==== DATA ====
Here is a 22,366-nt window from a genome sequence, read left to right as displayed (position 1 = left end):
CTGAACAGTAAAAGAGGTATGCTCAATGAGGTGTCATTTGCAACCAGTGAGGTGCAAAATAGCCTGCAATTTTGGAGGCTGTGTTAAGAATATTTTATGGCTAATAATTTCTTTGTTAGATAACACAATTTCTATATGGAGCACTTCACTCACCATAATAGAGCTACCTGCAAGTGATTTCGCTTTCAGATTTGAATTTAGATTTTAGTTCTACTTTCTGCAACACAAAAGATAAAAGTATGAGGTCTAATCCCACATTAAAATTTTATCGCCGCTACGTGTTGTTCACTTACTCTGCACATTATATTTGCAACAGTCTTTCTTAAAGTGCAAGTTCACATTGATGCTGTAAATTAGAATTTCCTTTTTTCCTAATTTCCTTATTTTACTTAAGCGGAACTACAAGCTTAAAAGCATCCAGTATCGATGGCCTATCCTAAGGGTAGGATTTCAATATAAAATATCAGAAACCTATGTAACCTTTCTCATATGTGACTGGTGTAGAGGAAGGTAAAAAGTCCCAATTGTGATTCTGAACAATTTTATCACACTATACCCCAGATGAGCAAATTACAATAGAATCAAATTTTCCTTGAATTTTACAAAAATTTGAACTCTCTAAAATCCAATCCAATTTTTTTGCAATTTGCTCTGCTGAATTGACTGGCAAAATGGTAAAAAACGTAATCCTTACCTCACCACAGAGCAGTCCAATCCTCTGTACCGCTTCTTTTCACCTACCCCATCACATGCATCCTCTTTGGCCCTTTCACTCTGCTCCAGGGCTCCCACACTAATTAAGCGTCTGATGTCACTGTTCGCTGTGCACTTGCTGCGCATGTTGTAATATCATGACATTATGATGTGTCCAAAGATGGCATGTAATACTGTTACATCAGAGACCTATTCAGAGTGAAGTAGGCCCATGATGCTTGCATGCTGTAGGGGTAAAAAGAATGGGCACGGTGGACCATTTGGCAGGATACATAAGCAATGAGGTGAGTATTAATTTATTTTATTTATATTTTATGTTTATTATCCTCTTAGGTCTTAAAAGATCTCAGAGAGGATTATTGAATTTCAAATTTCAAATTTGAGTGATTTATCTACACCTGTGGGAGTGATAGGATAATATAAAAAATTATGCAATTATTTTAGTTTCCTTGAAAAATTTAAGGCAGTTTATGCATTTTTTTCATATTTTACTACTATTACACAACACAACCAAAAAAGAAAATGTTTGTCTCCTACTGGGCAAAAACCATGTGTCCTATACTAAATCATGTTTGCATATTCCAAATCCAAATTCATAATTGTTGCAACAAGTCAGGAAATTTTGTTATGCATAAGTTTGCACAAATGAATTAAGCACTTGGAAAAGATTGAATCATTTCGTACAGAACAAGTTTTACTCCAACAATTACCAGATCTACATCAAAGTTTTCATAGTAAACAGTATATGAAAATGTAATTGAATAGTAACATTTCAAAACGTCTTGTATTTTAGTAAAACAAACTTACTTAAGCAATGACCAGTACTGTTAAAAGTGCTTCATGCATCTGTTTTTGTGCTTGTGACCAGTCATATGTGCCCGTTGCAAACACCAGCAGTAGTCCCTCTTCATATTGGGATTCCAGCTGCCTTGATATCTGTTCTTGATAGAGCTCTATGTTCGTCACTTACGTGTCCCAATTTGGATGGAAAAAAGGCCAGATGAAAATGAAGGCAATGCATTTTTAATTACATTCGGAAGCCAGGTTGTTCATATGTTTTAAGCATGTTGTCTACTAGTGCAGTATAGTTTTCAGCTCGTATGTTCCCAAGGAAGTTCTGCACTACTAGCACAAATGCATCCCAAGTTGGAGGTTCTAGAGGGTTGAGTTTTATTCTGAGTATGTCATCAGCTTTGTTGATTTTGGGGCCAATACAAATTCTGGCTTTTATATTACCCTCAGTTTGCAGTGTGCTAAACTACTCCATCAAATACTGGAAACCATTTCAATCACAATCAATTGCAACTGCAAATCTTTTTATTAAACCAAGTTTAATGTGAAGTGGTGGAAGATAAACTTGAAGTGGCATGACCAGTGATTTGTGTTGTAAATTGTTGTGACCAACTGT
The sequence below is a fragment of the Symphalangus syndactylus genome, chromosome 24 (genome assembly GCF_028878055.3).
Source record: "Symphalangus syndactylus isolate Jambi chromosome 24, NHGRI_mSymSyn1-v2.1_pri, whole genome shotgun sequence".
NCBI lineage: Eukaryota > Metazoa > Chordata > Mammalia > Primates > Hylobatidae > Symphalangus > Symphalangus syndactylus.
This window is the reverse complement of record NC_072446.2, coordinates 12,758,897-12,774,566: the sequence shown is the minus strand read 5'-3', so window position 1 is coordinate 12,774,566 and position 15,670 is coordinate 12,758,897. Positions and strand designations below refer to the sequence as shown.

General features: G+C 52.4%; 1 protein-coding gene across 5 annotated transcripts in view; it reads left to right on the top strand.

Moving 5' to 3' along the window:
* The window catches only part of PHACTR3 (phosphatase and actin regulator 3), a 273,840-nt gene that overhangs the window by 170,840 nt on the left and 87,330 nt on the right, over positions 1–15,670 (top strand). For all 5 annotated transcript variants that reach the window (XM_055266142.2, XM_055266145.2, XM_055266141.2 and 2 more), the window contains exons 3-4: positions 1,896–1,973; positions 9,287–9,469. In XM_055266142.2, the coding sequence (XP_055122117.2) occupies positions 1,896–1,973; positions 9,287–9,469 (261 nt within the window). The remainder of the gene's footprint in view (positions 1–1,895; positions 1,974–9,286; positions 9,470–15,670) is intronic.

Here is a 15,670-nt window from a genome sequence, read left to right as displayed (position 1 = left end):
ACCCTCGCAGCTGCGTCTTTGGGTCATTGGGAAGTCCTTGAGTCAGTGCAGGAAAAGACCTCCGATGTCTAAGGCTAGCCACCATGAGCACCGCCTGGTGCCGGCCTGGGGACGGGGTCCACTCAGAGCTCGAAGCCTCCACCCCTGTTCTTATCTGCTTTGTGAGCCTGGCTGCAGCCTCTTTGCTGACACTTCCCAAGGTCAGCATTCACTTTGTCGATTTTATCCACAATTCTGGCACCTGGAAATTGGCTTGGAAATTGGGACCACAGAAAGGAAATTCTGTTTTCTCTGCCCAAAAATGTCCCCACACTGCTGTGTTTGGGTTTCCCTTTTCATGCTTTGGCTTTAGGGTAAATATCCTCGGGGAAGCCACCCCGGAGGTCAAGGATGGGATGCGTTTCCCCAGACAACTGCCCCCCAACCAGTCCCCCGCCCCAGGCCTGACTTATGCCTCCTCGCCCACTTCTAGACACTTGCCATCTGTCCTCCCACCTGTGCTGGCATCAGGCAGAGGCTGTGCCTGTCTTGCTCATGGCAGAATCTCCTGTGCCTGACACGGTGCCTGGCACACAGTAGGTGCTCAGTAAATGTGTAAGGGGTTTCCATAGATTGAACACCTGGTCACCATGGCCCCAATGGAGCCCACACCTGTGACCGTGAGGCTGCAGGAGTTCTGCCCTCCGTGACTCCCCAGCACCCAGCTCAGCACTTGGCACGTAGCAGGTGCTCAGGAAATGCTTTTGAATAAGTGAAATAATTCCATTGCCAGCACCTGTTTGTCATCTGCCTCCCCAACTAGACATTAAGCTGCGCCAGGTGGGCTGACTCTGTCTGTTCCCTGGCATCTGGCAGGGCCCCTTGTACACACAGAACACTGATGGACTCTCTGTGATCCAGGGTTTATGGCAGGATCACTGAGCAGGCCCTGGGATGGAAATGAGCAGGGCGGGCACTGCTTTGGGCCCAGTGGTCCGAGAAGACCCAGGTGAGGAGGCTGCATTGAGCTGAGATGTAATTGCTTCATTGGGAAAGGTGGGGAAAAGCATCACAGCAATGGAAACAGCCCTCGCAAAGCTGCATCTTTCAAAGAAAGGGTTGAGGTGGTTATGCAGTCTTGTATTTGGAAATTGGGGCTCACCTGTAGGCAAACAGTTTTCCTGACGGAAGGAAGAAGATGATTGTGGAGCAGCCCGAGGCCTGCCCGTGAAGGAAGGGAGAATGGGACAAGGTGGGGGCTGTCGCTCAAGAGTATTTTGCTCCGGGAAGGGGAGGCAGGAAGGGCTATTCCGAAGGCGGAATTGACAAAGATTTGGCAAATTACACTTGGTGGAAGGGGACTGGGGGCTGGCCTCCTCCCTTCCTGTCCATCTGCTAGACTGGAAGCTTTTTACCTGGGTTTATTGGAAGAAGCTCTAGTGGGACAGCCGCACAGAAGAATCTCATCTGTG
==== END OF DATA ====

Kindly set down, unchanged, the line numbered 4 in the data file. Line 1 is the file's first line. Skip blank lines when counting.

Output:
Source record: "Symphalangus syndactylus isolate Jambi chromosome 24, NHGRI_mSymSyn1-v2.1_pri, whole genome shotgun sequence".